For many, President Barack Obama entered the White House a coddled narcissist whose thin set of accomplishments was papered over by his supporters. They liked his ideals, his identity, and how he made them feel about themselves. That was sufficient to prompt millions of Americans to bury their concerns about this energetic but untested freshman senator and his readiness for the presidency. Six years later, the nation’s affairs are in a shambles. The president’s once ascendant party has been decimated, his signature achievement the focus of endless court challenges and political fights, and the international environment appears less stable than it was at the height of the blowback against George W. Bush’s perceived adventurism.

Clearly, Obama was both untested and unready, but don’t expect him to display an ounce of awareness of that condition or humility in his disgrace. Forever the narcissist, Barack Obama has the temerity to scold Scott Walker for – get this — lacking experience on the issue of foreign relations ahead of the Wisconsin governor’s likely presidential bid.

In a radio interview, Obama was asked about Walker’s criticisms of the president’s “deal” (or, rather, the preliminary outline of the loosely defined terms of a potential arrangement) with Iran regarding its nuclear program. Walker has joined other prospective GOP presidential candidates in claiming that he would do away with the deal if elected. Shockingly, Obama did not take the criticism constructively.

“And, you know, I am confident that any president who gets elected will be knowledgeable enough about foreign policy and knowledgeable enough about the traditions and precedents of presidential power that they won’t start calling to question the capacity of the executive branch of the United States to enter into agreements with other countries,” Obama told the hosts of NPR News. “It would be a foolish approach to take, and, you know, perhaps Mr. Walker, after he’s taken some time to bone up on foreign policy, will feel the same way.”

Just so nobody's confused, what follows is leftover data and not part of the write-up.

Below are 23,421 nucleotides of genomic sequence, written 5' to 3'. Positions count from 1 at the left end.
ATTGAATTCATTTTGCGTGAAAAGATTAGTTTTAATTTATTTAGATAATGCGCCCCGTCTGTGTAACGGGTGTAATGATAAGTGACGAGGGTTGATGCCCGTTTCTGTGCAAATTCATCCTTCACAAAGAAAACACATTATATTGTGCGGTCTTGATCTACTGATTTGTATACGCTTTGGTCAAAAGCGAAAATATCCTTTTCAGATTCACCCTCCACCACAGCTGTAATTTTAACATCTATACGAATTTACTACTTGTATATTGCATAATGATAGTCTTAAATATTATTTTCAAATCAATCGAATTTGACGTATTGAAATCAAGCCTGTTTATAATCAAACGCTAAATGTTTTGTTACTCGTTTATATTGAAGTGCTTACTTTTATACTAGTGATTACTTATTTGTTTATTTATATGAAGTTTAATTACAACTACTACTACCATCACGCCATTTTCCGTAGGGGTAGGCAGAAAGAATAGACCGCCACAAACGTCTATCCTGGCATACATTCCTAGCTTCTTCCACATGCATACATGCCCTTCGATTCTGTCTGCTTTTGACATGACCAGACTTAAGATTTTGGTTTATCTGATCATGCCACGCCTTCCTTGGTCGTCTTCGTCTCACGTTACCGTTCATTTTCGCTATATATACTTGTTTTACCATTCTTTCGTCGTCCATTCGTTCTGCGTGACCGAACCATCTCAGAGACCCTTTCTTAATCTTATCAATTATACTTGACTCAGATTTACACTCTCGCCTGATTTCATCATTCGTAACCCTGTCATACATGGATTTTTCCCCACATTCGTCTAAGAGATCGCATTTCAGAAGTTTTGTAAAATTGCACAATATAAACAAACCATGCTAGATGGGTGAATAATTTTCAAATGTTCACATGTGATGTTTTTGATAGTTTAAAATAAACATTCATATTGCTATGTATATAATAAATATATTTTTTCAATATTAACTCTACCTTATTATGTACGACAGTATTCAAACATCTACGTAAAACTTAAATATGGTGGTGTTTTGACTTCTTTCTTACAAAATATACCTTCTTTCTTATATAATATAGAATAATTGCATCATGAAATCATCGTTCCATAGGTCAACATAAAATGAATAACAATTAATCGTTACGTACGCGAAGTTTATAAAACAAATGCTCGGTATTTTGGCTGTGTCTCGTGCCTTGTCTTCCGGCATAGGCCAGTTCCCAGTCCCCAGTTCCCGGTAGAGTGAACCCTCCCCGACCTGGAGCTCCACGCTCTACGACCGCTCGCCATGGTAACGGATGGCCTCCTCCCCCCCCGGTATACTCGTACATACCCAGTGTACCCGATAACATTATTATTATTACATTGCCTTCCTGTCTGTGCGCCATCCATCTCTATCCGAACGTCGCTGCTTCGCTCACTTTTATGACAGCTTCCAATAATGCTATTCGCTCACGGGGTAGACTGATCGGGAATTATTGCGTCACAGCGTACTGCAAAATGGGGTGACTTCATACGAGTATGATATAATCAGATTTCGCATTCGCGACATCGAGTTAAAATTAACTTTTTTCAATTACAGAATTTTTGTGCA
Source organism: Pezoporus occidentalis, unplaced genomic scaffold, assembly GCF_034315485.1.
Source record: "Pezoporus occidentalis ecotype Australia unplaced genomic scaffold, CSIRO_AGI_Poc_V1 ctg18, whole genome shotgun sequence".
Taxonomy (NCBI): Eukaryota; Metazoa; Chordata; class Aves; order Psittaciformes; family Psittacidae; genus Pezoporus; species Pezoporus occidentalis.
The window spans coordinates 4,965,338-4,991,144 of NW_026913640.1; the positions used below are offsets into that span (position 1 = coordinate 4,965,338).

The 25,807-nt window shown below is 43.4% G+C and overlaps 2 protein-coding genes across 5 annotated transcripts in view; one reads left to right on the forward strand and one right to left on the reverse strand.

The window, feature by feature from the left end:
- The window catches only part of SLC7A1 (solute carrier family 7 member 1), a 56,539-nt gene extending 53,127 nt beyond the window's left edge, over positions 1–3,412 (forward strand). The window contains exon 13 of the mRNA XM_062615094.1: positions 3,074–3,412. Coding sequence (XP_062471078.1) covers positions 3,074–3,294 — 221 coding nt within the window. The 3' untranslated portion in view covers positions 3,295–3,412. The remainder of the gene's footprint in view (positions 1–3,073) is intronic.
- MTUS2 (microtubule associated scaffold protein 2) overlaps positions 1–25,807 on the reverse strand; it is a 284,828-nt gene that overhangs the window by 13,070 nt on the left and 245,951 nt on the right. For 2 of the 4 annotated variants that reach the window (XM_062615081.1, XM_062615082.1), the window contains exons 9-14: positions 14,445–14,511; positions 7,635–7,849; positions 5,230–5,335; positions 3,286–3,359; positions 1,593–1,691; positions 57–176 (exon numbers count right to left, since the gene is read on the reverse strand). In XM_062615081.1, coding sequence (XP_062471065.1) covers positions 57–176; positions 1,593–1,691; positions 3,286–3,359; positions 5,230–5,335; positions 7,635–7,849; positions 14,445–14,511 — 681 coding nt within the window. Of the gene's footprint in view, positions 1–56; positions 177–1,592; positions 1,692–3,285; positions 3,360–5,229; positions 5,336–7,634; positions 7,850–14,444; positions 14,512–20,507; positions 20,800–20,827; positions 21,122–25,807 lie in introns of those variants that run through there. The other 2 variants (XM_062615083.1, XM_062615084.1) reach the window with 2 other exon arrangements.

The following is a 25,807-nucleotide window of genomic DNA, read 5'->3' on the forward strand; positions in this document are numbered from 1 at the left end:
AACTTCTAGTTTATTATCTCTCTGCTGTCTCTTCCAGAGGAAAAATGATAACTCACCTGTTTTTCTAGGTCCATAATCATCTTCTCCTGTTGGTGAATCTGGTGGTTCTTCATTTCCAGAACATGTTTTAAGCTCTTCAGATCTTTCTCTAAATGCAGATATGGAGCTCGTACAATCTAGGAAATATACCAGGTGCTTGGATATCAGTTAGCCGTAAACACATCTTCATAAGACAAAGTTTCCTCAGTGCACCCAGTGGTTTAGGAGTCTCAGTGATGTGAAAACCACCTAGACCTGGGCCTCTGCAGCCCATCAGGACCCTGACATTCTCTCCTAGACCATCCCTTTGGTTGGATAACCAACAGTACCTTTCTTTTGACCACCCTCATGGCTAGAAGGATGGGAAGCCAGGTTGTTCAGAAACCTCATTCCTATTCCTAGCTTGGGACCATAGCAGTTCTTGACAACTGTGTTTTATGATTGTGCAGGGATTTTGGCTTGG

The fact is that no American president who had not previously served in an administration enters a campaign fully abreast of the complexities of international affairs. Even candidate Barack Obama joined the presidential race without any record to speak of regarding foreign policy. Indeed, his signature issue as a candidate was backing the reform of the chronically failing Department of Veterans Affairs. How has that worked out? Obama dazzled his supporters with bland pronouncements like “America cannot meet the threats of this century alone, but the world cannot meet them without America,” or “We must neither retreat from the world nor try to bully it into submission — we must lead the world, by deed and example.” But perhaps after eight years of excitement on the foreign policy front, Obama, his backers, and a majority of Americans wanted nothing less than to be bored by the world beyond America’s shores.

They were disappointed. Today, on the back end of Obama’s second term in office, the world is an objectively more dangerous place than it was in 2009. War has again returned to the European continent, and Russia has embarked on the distinctly 20th Century course of gobbling up its neighbor’s territory. China has set the stage for its own crusade of territorial acquisition, a threat for which the world is so unprepared that it simply pretends this looming catastrophe doesn’t exist. The Middle East has not been this volatile since the immediate post-War era. The region’s Sunni nations have intervened militarily in places like Libya and Yemen; two states that failed as a direct result of directionless Western action and careless inaction respectively. Iran’s creeping influence has now expanded to four Arab capitals. The threat of a regional civil war between Sunni and Shiite Muslims looms larger now than at any point since 1979. And all the while, the unimaginably horrific Islamic State insurgents, who have captured major portions of Iraq and Syria, have led the American public to again warm to the prospect of sending young men and women in arms back to the region.

That’s quite the legacy.

“We have seen the consequences of a foreign policy based on flawed ideology, and a belief that tough talk can replace real strength and vision,” Obama said nearly eight years ago. For a politician who prided himself on his audacity, this comment is perfectly in kind with that unattractive personality trait. Obama was ever only a man of words. His actions have diminished his stature greatly. If Scott Walker lacks foreign affairs experience — and he does, as does the rest of the field of prospective 2016 candidates with the debatable exception of Marco Rubio – he has time to correct for that knowledge deficit. But the best teacher is, of course, failure. Fortunately for Republicans, Obama has led a master class in how not to manage American international affairs as commander-in-chief.

Update: Team Walker issued a response to the president’s trolling on Tuesday morning:

“President Obama’s failed leadership has put him at odds with many across the country, including members of his own party, and key allies around the world. Americans would be better served by a president who spent more time working with governors and members of Congress rather than attacking them. Whether it is cutting a bad deal with Iran, calling ISIS the JV squad, or touting Yemen as a success story, Obama’s lack of leadership has hurt America’s safety and standing in the world.” – Governor Scott Walker